Director: Stephen Frears
Writer: Alan Bennett, based on the book by John Lahr
Stars: Gary Oldman, Alfred Molina, Vandess Redgrave, Frances Barber, Julie Walters, Wallace Shawn
The Story: Biographer John Lahr reconstructs the story of swinging ‘60s London playwright Joe Orton and his long-suffering lover Kenneth Halliwell, who pursue fame, danger and each other over the course of an ill-fated fifteen-year relationship.
How it Came to be Underrated: Frears turned out so many great movies in such a short amount of time in the ‘80s, and they were so unapologetically British, that America didn’t notice what he was doing until he already had a nice body of work.
Why It’s Great:
- This story is set at a time when homosexuality was vigorously oppressed in England, but Frears has no interest in presenting his characters as sainted victims: This is a true story about two guys who happened to personify every negative gay stereotype: they were promiscuous, neurotic, snotty, violent, and on and on. But Frears knows that he doesn’t need to “humanize” anyone. With his usual self-assured swagger, he makes these two more and more sympathetic with each tragic flaw.
- In fact, the movie has my all time favorite “fall in love” scene. All too often, someone walks into a room and our hero falls suddenly head over heels and we think—really? Why her? Why now? What is their special connection? It’s not enough to just show her flipping her hair. All the harder then, to write a believable scene in which a heretofore straight young man suddenly falls in love with a fat, balding male classmate! Here’s how they do it: They’re students at RADA, doing improv. They’re told to pass around an imaginary cat. Everybody pretends to merely pet it, until Molina gets it. He acts uncomfortable holding it, then he develops an affection for it—then suddenly it scratches him with its imaginary claw. His eyes go dead and he pitilessly wrings its neck, then hands its limp body to the next classmate. Cut to Oldman: instantly smitten. And so are we.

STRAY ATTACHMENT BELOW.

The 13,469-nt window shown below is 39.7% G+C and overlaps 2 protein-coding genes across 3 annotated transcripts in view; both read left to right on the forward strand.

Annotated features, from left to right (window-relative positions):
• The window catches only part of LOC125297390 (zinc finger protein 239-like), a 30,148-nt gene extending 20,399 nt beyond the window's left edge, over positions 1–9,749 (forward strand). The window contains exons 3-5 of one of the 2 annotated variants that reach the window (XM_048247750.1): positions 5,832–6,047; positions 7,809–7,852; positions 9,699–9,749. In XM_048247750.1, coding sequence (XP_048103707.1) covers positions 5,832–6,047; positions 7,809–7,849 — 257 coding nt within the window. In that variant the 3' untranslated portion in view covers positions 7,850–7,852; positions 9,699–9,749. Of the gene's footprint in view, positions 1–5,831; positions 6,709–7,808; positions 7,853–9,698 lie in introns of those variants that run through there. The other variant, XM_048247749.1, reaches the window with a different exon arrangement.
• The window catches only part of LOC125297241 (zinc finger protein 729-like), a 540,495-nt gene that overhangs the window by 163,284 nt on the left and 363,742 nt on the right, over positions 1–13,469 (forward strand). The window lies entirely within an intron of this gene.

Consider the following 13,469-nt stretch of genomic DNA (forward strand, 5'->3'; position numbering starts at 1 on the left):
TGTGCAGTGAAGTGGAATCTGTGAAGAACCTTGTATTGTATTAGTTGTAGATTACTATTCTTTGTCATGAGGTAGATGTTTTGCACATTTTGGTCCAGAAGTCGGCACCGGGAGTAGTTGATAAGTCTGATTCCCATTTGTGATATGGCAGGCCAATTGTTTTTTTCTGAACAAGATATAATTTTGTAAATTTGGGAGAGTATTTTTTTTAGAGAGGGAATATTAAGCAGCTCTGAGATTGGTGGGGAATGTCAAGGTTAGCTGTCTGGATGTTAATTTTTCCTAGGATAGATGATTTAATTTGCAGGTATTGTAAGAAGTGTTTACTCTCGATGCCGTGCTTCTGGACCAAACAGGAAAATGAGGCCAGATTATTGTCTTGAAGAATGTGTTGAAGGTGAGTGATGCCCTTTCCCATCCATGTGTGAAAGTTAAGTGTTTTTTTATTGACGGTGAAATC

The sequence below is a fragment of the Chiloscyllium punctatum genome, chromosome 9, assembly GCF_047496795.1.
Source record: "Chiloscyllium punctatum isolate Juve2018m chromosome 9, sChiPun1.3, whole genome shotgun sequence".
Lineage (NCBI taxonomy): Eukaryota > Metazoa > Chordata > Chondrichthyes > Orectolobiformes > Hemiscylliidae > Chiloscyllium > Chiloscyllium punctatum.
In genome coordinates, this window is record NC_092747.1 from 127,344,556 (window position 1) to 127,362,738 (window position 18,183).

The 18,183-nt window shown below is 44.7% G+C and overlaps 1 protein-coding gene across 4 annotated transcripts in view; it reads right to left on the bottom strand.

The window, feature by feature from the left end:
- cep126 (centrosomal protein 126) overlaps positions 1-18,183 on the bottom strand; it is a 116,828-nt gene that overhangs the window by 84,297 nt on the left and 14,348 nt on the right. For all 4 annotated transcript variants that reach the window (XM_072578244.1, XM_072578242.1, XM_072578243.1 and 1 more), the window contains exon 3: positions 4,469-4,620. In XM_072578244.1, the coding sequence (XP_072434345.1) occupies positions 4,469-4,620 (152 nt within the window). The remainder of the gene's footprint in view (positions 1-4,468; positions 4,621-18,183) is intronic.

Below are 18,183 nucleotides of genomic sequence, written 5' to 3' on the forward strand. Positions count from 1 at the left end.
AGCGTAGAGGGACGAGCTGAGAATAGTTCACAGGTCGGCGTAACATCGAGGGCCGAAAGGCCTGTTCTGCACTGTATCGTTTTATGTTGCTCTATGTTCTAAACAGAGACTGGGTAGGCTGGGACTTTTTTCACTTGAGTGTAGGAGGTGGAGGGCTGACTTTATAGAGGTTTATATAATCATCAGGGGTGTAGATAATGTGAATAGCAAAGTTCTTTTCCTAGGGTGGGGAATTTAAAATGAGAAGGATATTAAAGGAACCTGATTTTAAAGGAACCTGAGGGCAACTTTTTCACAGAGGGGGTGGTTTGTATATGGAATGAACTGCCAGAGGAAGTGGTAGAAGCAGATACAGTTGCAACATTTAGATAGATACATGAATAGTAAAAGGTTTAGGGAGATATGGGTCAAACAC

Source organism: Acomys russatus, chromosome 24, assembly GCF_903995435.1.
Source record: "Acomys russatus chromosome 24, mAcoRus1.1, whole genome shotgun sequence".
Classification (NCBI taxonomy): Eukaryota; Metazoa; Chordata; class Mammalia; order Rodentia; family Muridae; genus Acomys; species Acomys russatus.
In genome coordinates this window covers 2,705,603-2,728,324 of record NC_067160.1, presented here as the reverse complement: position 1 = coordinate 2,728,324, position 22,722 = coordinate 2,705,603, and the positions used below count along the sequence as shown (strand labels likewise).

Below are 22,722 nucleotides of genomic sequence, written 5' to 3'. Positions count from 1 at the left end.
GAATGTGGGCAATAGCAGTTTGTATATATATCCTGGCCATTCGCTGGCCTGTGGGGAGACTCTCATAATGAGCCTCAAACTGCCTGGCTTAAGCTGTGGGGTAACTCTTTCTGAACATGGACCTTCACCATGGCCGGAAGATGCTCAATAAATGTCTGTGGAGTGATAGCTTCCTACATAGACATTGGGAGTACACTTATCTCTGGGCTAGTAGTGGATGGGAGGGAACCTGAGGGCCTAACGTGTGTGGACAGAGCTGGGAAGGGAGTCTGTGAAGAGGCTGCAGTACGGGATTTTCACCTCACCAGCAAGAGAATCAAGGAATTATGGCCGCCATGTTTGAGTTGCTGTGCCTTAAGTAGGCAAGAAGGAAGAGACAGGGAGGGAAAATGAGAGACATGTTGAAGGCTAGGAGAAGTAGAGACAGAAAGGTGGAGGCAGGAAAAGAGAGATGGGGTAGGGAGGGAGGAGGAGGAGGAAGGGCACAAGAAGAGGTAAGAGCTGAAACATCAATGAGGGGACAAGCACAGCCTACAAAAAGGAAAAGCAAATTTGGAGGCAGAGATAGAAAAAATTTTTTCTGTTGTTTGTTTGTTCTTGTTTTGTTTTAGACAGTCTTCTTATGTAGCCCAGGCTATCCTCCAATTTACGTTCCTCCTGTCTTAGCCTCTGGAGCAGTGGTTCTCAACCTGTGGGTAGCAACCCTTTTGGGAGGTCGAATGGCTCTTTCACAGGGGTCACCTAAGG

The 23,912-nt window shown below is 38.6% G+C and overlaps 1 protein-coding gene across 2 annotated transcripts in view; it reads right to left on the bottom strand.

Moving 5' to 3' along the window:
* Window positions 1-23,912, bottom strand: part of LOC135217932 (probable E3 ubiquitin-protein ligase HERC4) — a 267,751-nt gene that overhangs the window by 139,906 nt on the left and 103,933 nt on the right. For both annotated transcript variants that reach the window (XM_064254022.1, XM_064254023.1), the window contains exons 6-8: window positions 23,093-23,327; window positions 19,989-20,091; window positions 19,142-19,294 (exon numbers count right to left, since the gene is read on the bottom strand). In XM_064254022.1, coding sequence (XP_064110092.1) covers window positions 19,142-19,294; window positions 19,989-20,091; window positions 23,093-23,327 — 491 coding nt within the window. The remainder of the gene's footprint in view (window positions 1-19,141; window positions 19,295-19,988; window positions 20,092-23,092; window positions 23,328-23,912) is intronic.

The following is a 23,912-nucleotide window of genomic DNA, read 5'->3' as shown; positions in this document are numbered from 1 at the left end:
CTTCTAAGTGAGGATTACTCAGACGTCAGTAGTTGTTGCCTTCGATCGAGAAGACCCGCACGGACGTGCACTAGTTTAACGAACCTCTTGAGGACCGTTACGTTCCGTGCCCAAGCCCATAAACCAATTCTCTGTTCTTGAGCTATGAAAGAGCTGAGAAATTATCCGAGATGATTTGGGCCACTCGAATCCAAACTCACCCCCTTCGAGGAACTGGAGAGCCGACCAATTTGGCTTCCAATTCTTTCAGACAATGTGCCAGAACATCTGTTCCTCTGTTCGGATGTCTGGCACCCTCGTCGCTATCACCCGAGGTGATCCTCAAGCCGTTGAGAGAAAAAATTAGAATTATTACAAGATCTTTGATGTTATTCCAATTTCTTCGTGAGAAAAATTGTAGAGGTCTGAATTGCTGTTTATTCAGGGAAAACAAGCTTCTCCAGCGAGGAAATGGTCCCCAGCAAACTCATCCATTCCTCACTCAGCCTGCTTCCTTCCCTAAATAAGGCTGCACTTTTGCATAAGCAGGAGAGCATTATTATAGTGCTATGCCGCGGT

- One of the ways that the movie builds sympathy is by using a non-linear structure that allows likable moments to be front-loaded. We get the story in the order his biographer reconstructs it, and, as always, the more sordid secrets come out last. That works well for the structure because we come to care early on before the more alienating details can come out.
- There are so many little masterful touches from Frears: We see time passing in form of a collage of magazine clippings slowly filling their walls. Little visual and aural cues let us know when the overlapping narratives being assembled connect up. Frears breezes through fifteen years deftly by letting the imagery tell the story.
If You Like This, You Should Also Check Out: Every time Oldman chews the scenery today, I try to remind myself how good he was in early efforts like this and Rosencrantz and Guildenstern are Dead. He used to be so relaxed and natural and charming!
How Available Is It?: It’s on DVD.
Today’s Post Was Brought To You By: The Purple Monster Strikes!
I had the good luck to see this film on its original release, (I know I am always saying that but I am old), in a Cinema called The Screen on the Green in Islington just yards away from where Joe Orton lived. You will remember that there is a very funny scene where the local librarian has finally caught Ken & Joe in their efforts to 'improve' the jackets of various library books. His assistant says that they are thought to be homosexuals, at which point the librarian says, as I remember it in an affronted tone, 'Homosexuals, Miss Brown,in Islington', as if such a thing were impossible, given the nature of the local audience that evening I have rarely heard such laughter, great film, great book, great playwright.
I didn't know Liberace was in a Republic serial.
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